Zucchini (also known as courgette) is a summer squash in the Cucurbitaceae plant family, alongside for instance cucumbers or melons. We love using zucchini in our recipes as it offers some fantastic health and nutrition benefits plus it can be eaten in so many different forms! Take a look at how using zucchini can improve your health and add diversity to your recipes.

1.  Zucchini does not accumulate heavy metals

Zucchini does not accumulate heavy metals or nitrates present in fertilizers. So it is a safe vegetable, recommended even for young children.

2.  Great for those on a diet

  • Zucchini is a dietary and low-calorie vegetable with a neutral taste.
  • You can eat it in large quantities, because its calorific value is relatively low. 100 g of fresh zucchini contains only about 21 kcal, as it is built in 90% of water. 
  • The amount of carbohydrates in it is very small, which is why zucchini is one of the vegetables recommended in diets limiting their consumption: low carbohydrate diet, ketogenic diet, Atkins diet, or paleo diet.
  • Zucchini has a low glycemic index of 15, so it can be included in the diet of people with diabetes.

 3.  Source of vitamins and minerals

  • Zucchini is a good source of vitamin A (necessary for proper vision and good immunity) – 100 g of zucchini contains about 210 µg of this compound (daily requirement of vitamin A in an adult is 700 – 900 µg). 
  • Zucchini also contains B vitamins (needed, among others, for the proper functioning of the nervous system, including the brain and efficient digestion)
  • and vitamin C, which supports the absorption of iron, strengthens the immune system, and is needed for the development and regeneration of tissues and good condition of teeth and gums. 
  • Please note that vitamins A, B and C are sensitive to high temperature, which is why very young courgettes should be eaten raw together with the skin. 
  • Zucchini also contains cartenoids: alpha- and beta-carotene, zeoxanthin, lutein and minerals: potassium, sodium, iron, magnesium, zinc, phosphorus, manganese, copper.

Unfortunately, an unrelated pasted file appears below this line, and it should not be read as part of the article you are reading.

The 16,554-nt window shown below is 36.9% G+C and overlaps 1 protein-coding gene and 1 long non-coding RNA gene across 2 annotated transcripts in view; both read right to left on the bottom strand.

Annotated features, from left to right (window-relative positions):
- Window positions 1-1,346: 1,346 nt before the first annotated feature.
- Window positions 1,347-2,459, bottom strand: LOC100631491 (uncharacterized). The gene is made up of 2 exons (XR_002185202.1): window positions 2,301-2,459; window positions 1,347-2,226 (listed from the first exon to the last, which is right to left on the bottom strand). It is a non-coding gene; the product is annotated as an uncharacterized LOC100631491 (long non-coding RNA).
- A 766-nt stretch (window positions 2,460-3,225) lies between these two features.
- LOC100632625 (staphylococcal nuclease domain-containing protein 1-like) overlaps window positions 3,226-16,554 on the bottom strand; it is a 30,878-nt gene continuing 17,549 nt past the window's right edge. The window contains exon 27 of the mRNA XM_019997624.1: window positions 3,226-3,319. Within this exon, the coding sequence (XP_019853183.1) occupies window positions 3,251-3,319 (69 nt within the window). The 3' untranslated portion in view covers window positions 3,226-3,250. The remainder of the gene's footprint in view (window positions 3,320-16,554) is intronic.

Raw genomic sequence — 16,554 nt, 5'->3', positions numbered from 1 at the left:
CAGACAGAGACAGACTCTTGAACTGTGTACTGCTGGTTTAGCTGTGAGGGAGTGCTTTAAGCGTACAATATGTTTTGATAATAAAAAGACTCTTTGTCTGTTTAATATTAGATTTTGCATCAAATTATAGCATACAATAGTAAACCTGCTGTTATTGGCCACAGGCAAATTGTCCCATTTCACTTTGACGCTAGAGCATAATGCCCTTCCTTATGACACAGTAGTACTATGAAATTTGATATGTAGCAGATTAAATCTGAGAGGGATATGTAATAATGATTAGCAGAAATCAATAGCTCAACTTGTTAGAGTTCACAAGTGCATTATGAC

4. Disease prevention

  • Zucchini is recommended to support an anti-cancer diet. Scientists are arguing that this vegetable reduces the risk of cancer of the digestive organs (including stomach, pancreas, large intestine and mouth). 
  • Zucchini is also worth considering because of the presence of lutein and zeaxanthin – plant pigments that protect the retina of the eye, reducing the risk of AMD (age-related macular degeneration), a disease that can even lead to blindness.

5.  Help in digestive processes

  • Zucchini is easily digestible and the potassium contained in it prevents water retention in the body.
  • It is alkalizing and prevents acidification of the body.
  • The de-acidifying characteristics of zucchini has a beneficial effect on digestive processes and the removal of unnecessary metabolic products from the body.

6. Diverse use in the kitchen

  • Zucchini is a vegetable that you can eat raw, fried, braised, baked or cooked. 
  • They can also be frozen and dried. 
  • Zucchini can also be used for baking cakes.

How to pick up the right zucchini?

  • The best zucchini are the youngest.
  • It is worth choosing zucchini which are 15-20 cm long. The smaller ones are simply immature. Larger ones can be overripe and have fibrous flesh and extensive seed nests.
  • The skin should be shiny and without damage.
  • If the vegetable is quite heavy in relation to its size, then it will not have a spongy pulp.
  • Fresh zucchini can be stored in the bottom shelf in the fridge for up to 10 days. 
  • Zucchini can be eaten with the skin.

Check some of our recipes which include zucchini!

Caponata (vegetarian)
Ratatouille – Provencal vegetable stew (vegan dish)
Risotto with Green Beans and Zucchini (vegetarian)
Zucchini pancakes (vegetarian)




Did you know?

  • The first mention of zucchini dates back to 5500 BC.
  • There are about 1000 varieties of this vegetable.
  • Courgette / zucchini comes from Central America and Mexico, from where Columbus expeditions brought it to Europe, where it quickly gained popularity, especially in Italy.
  • From a botanical point of view, zucchini is a fruit. In Italian, “zucchina” is simply a small pumpkin.
  • Depending on the variety, it can be dark green, yellow or striped.

Nutrition facts of zucchini (in 100 g)
Energy value – 21 kcal
Total protein – 2.71 g
Fat – 0.40 g
Carbohydrates – 3.11 g
Fiber – 1.1 g


  • Vitamin C – 34.1 mg
  • Thiamine – 0.042 mg
  • Riboflavin – 0.036 mg
  • Niacin – 0.705 mg
  • Vitamin B6 – 0.142 mg
  • Folic acid – 20 µg
  • Vitamin A – 490 IU


  • Calcium – 21 mg
  • Iron – 0.79 mg
  • Magnesium – 33 mg
  • Phosphorus – 93 mg
  • Potassium – 459 mg
  • Sodium – 3 mg
  • Zinc – 0.83 mg

Data source: USDA National Nutrient Database for Standard Reference


All health content on canvassimo.co.uk is provided for general information only, and should not be treated as a substitute for the medical advice of your own doctor or any other health care professional. If you have any concerns about your general health, you should contact your local health care provider.